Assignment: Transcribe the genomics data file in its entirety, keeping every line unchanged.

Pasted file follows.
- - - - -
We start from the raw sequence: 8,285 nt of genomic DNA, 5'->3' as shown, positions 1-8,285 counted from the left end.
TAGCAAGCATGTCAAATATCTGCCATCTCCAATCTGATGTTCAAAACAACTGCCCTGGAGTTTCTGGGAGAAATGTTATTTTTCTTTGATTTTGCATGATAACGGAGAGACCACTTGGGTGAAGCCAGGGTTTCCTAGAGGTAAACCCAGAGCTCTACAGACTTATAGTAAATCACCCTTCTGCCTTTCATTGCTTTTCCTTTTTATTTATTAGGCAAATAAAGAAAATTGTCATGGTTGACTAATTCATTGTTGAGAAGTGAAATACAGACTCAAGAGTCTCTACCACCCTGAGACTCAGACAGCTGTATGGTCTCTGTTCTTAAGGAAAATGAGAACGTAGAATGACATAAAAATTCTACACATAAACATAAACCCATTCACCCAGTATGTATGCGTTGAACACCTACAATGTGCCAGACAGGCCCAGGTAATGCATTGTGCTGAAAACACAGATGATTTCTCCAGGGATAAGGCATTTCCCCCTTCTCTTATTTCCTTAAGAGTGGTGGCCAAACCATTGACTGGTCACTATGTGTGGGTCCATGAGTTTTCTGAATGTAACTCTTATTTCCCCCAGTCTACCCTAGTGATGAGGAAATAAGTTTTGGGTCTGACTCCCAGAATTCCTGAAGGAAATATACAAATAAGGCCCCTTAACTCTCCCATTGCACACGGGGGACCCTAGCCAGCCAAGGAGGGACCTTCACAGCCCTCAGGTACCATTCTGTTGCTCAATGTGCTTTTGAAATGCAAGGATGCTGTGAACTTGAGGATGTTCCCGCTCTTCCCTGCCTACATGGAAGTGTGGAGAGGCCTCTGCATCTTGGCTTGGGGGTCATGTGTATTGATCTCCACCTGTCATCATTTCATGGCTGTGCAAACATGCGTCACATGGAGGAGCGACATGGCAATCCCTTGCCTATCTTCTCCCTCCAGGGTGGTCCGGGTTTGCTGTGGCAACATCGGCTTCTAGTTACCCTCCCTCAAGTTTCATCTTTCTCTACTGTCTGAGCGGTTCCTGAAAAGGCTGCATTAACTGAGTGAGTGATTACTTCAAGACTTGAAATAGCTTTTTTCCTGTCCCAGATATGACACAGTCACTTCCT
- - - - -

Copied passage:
We start from the raw sequence: 8,285 nt of genomic DNA, 5'->3' as shown, positions 1-8,285 counted from the left end.
TAGCAAGCATGTCAAATATCTGCCATCTCCAATCTGATGTTCAAAACAACTGCCCTGGAGTTTCTGGGAGAAATGTTATTTTTCTTTGATTTTGCATGATAACGGAGAGACCACTTGGGTGAAGCCAGGGTTTCCTAGAGGTAAACCCAGAGCTCTACAGACTTATAGTAAATCACCCTTCTGCCTTTCATTGCTTTTCCTTTTTATTTATTAGGCAAATAAAGAAAATTGTCATGGTTGACTAATTCATTGTTGAGAAGTGAAATACAGACTCAAGAGTCTCTACCACCCTGAGACTCAGACAGCTGTATGGTCTCTGTTCTTAAGGAAAATGAGAACGTAGAATGACATAAAAATTCTACACATAAACATAAACCCATTCACCCAGTATGTATGCGTTGAACACCTACAATGTGCCAGACAGGCCCAGGTAATGCATTGTGCTGAAAACACAGATGATTTCTCCAGGGATAAGGCATTTCCCCCTTCTCTTATTTCCTTAAGAGTGGTGGCCAAACCATTGACTGGTCACTATGTGTGGGTCCATGAGTTTTCTGAATGTAACTCTTATTTCCCCCAGTCTACCCTAGTGATGAGGAAATAAGTTTTGGGTCTGACTCCCAGAATTCCTGAAGGAAATATACAAATAAGGCCCCTTAACTCTCCCATTGCACACGGGGGACCCTAGCCAGCCAAGGAGGGACCTTCACAGCCCTCAGGTACCATTCTGTTGCTCAATGTGCTTTTGAAATGCAAGGATGCTGTGAACTTGAGGATGTTCCCGCTCTTCCCTGCCTACATGGAAGTGTGGAGAGGCCTCTGCATCTTGGCTTGGGGGTCATGTGTATTGATCTCCACCTGTCATCATTTCATGGCTGTGCAAACATGCGTCACATGGAGGAGCGACATGGCAATCCCTTGCCTATCTTCTCCCTCCAGGGTGGTCCGGGTTTGCTGTGGCAACATCGGCTTCTAGTTACCCTCCCTCAAGTTTCATCTTTCTCTACTGTCTGAGCGGTTCCTGAAAAGGCTGCATTAACTGAGTGAGTGATTACTTCAAGACTTGAAATAGCTTTTTTCCTGTCCCAGATATGACACAGTCACTTCCT